The other topics, constituting 9.70% of the presentations, may be categorised as varia. They include, among others, gene mapping and genome analysis, transgenic neuronal cultures, molecular studies, immunophenotyping, pluripotency of stem cells, cytoskeleton insults, apoptosis, or gene divergence. The results of studies on single gene insults by Hannes Lohi [9] and identification of autoimmune disease gene markers by Lorna Kennedy [9] were also included. New pathomorphological diagnostic techniques were also mentioned, such as radioactivity applied to detect nanoparticles as a novel method of labelling instead of the fluorochromatic method.
Some topics classified as varia referred to wild and exotic animals, of which a group of papers authored by Polish scientists are worth mentioning: the pathology of poikilothermic organisms, including turtles and fish [4, 6, 9, 10] and European bison [5, 6]. The papers on lagomorph pathology and the impact of nanoparticles on the pathomorphology of laboratory animals should be underlined; they were presented in London [7], and a presentation on oxidative stress pathology was given in Helsinki [9]. Single papers addressed lamas, dolphins, bears, parrots, foxes, and monkeys, also by giving comparisons to pathology in the human body. Two papers on algae were presented in Bologne [10].
A few papers discussed topics of forensic medicine, in particular in September 2016 [10]. A plenary lecture entitled Dissecting the Evidence: the Forensic Pathologist’s Role presented by Ranald Munro [9] is of special interest. The role and status of a modern pathologist were the topic of a lecture delivered by Albert Osterhaus in Bologna in 2016.
It should be emphasised that, dictated by the methodology of the study, related topics to the ones categorised as varia may also be an accompanying element in the papers classified to the other groups of veterinary pathology in this compilation, which is due to the interdisciplinary nature of many of these.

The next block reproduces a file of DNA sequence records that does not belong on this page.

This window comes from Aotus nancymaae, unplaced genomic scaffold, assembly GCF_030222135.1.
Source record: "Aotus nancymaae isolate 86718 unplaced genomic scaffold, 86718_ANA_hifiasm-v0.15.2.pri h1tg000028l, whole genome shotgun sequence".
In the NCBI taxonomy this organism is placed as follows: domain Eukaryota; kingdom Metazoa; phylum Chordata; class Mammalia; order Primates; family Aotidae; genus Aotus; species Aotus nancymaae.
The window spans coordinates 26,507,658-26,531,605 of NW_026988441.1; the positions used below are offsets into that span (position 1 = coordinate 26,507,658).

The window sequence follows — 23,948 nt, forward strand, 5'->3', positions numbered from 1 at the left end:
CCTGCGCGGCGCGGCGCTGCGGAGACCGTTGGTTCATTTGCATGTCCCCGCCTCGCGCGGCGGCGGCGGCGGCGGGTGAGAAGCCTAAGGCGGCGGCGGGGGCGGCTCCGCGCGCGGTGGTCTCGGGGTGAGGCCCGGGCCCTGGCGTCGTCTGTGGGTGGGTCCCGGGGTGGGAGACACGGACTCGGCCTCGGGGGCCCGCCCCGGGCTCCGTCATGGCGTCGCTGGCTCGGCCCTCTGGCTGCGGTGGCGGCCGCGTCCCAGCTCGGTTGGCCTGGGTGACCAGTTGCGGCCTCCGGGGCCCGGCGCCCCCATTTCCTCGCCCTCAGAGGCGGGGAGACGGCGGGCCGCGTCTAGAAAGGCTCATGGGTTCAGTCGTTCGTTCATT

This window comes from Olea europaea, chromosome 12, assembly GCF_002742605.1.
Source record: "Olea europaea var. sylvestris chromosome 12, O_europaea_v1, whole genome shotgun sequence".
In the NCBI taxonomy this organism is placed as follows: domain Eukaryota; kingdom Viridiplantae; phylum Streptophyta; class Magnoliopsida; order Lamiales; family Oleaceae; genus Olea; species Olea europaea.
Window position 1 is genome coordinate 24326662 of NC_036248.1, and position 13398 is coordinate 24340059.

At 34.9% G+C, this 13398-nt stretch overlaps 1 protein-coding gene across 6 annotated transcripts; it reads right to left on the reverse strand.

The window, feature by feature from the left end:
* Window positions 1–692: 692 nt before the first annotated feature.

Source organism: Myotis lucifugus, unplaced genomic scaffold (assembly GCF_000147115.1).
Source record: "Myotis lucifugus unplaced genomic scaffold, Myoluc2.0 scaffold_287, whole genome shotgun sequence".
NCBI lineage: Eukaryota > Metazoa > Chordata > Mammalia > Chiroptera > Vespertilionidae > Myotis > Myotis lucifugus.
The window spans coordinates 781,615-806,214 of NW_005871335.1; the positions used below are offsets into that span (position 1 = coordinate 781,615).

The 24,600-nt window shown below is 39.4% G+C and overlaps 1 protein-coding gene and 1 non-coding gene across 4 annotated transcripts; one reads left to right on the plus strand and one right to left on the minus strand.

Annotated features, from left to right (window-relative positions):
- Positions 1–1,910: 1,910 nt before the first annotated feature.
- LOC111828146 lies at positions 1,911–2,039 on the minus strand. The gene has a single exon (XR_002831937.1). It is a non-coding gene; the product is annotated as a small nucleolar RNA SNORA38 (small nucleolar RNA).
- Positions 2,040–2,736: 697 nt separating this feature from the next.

The statistical analysis identified a trend for addressing each of the topic categories (Table I and Fig. 4). It was found that for the infectious and parasitic diseases and oncology there was a downward (negative) trend that was statistically significant for the first of the mentioned cases. For the organ pathology category, there was a positive trend with high statistical significance.


The analysis of the topics addressed during the ESVP and ECVP congresses held in 2010-2016 demonstrates that both the number of papers and the issues of studies in veterinary pathology in Europe have been changing throughout the years. There are visible trends directing the research activities of European pathologists, for instance, a continuous growth of interest in studies on diseases typical of animals and people in developed European societies and on the organ pathology. Because there was a statistically significant positive trend it is justified for organ pathology topics to predict that this subject matter will be addressed more often at the European Society of Veterinary Pathology and the European College of Veterinary Pathologists congresses in the forthcoming years.
However, there has been an increase in the number of studies on infectious disease, which results from growing accuracy and progressive innovativeness in the available research methods, the tendency is the opposite. It may be foreseen that infectious and parasitic disease topics will be touched on less frequently in upcoming years, representing a downward tendency.
The tendencies in the analysed scientific studies that reveal numerous changes in research directions have been also been seen over a longer period of time, concerning 1996-2016. It can be observed that in 2010-2016, as compared to the previous years [12], transmissible spongiform encephalopathies were of less interest and mainly limited to scrapie cases in the Balkan states. Papers on poikilothermic organisms, dermatology, disease classification schemes, or clinical studies of drugs are becoming more numerous. There is an ongoing trend, as noted in the years 1996-2010 [12], for close cooperation between clinical sciences and veterinary pathology involving studies of animal diseases.

The authors declare no conflict of interest.


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Address for correspondence

Andrzej Dzikowski
Department of Pathophysiology,
Forensic Veterinary Medicine and Administration
University of Warmia and Mazury in Olsztyn
Michała Oczapowskiego 13
10-719 Olsztyn, Poland
e-mail: andrzej.dzikowski@uwm.edu.pl
tel. +48 89 532 37 07
fax +48 89 523 32 52
Copyright: © 2017 Polish Association of Pathologists and the Polish Branch of the International Academy of Pathology This is an Open Access article distributed under the terms of the Creative Commons Attribution-NonCommercial-ShareAlike 4.0 International (CC BY-NC-SA 4.0) License (http://creativecommons.org/licenses/by-nc-sa/4.0/), allowing third parties to copy and redistribute the material in any medium or format and to remix, transform, and build upon the material, provided the original work is properly cited and states its license.